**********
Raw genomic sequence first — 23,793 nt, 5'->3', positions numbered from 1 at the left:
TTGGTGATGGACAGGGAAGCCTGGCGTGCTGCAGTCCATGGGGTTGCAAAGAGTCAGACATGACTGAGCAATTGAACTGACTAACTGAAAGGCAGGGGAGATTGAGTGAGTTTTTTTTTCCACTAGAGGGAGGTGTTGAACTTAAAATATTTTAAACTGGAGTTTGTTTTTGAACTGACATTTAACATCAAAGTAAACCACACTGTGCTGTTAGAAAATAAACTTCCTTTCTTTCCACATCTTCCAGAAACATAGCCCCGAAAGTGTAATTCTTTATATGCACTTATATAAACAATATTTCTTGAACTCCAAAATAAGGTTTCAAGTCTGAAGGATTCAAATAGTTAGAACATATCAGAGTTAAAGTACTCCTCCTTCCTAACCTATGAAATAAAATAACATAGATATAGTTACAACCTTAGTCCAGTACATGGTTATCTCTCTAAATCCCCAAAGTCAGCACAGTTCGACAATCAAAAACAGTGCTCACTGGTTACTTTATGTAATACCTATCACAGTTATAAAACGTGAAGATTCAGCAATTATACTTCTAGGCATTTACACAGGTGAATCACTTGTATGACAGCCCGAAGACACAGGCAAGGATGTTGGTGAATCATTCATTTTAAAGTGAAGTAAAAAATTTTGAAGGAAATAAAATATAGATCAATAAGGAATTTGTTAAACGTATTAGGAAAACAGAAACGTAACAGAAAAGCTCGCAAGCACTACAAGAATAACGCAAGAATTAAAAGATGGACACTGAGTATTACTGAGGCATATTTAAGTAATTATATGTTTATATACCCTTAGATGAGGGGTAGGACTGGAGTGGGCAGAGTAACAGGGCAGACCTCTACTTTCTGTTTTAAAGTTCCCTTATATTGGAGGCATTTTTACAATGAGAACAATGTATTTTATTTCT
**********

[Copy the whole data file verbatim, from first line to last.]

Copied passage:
Raw genomic sequence first — 23,793 nt, 5'->3', positions numbered from 1 at the left:
TTGGTGATGGACAGGGAAGCCTGGCGTGCTGCAGTCCATGGGGTTGCAAAGAGTCAGACATGACTGAGCAATTGAACTGACTAACTGAAAGGCAGGGGAGATTGAGTGAGTTTTTTTTTCCACTAGAGGGAGGTGTTGAACTTAAAATATTTTAAACTGGAGTTTGTTTTTGAACTGACATTTAACATCAAAGTAAACCACACTGTGCTGTTAGAAAATAAACTTCCTTTCTTTCCACATCTTCCAGAAACATAGCCCCGAAAGTGTAATTCTTTATATGCACTTATATAAACAATATTTCTTGAACTCCAAAATAAGGTTTCAAGTCTGAAGGATTCAAATAGTTAGAACATATCAGAGTTAAAGTACTCCTCCTTCCTAACCTATGAAATAAAATAACATAGATATAGTTACAACCTTAGTCCAGTACATGGTTATCTCTCTAAATCCCCAAAGTCAGCACAGTTCGACAATCAAAAACAGTGCTCACTGGTTACTTTATGTAATACCTATCACAGTTATAAAACGTGAAGATTCAGCAATTATACTTCTAGGCATTTACACAGGTGAATCACTTGTATGACAGCCCGAAGACACAGGCAAGGATGTTGGTGAATCATTCATTTTAAAGTGAAGTAAAAAATTTTGAAGGAAATAAAATATAGATCAATAAGGAATTTGTTAAACGTATTAGGAAAACAGAAACGTAACAGAAAAGCTCGCAAGCACTACAAGAATAACGCAAGAATTAAAAGATGGACACTGAGTATTACTGAGGCATATTTAAGTAATTATATGTTTATATACCCTTAGATGAGGGGTAGGACTGGAGTGGGCAGAGTAACAGGGCAGACCTCTACTTTCTGTTTTAAAGTTCCCTTATATTGGAGGCATTTTTACAATGAGAACAATGTATTTTATTTCT